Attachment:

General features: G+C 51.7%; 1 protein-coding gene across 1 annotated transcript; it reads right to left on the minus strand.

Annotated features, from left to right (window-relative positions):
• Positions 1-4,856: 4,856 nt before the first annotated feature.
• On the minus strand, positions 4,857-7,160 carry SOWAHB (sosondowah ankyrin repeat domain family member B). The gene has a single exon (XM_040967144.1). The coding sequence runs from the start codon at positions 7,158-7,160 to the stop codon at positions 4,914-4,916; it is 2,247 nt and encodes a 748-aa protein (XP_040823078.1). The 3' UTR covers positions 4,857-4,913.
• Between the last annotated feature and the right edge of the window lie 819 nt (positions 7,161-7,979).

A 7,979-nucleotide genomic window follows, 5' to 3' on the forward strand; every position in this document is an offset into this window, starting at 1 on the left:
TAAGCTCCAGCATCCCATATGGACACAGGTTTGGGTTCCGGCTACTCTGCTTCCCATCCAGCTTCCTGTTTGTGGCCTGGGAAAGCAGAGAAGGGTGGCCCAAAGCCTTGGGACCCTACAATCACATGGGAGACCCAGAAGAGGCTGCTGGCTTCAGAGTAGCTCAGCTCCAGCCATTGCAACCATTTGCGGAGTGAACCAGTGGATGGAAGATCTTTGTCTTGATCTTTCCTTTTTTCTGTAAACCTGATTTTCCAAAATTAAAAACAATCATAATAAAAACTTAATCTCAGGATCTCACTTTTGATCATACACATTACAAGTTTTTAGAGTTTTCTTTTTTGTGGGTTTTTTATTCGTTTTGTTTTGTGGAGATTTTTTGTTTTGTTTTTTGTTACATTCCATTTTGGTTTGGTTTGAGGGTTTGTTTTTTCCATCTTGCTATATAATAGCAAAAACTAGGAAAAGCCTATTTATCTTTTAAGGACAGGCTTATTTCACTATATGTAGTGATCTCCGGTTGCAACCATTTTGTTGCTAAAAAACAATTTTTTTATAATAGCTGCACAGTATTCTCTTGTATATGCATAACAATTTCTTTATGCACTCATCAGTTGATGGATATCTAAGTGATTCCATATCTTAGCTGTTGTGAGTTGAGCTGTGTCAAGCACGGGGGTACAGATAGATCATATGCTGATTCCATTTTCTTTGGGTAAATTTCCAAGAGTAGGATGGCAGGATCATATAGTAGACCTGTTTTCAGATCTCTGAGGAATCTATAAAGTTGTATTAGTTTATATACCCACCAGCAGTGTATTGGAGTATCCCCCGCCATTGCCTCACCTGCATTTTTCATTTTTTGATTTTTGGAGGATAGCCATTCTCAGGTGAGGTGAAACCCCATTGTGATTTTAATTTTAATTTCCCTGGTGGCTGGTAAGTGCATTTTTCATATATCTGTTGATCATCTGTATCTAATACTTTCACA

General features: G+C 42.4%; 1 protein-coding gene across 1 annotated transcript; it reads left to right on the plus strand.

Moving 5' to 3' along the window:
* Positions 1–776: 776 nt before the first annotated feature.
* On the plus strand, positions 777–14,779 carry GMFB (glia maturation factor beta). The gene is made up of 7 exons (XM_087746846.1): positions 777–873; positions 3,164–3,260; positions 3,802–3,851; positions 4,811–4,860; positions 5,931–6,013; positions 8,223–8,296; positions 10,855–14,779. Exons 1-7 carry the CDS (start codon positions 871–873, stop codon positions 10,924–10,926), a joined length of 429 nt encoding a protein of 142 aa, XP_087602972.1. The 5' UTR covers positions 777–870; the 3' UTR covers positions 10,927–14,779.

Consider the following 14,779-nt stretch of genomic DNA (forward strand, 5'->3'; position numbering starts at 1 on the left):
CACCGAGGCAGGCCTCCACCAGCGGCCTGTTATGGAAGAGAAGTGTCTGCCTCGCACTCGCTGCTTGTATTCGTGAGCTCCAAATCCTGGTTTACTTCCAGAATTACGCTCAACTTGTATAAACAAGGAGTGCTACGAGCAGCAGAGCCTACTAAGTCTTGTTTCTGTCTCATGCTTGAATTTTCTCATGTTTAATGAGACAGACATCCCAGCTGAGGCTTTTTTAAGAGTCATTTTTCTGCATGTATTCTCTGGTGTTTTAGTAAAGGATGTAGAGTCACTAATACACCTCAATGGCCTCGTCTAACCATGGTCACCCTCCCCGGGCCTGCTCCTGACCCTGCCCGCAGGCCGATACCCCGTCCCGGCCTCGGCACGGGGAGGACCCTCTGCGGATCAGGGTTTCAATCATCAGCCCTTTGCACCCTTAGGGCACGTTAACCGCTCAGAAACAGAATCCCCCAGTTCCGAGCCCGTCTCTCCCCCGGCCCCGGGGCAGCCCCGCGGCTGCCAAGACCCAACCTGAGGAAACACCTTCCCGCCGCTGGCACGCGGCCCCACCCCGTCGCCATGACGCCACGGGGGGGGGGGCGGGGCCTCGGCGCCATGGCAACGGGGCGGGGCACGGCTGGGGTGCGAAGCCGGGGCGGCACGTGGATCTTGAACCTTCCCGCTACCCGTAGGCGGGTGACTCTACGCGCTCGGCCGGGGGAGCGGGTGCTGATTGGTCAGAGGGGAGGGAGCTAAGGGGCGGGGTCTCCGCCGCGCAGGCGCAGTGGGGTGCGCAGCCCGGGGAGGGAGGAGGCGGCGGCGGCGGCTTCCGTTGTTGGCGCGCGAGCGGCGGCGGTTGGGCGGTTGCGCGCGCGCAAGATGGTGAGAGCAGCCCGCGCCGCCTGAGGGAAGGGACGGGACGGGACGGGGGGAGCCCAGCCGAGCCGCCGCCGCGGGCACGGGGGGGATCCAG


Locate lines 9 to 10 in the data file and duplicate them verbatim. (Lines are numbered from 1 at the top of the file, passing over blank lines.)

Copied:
Moving 5' to 3' along the window:
* Positions 1–776: 776 nt before the first annotated feature.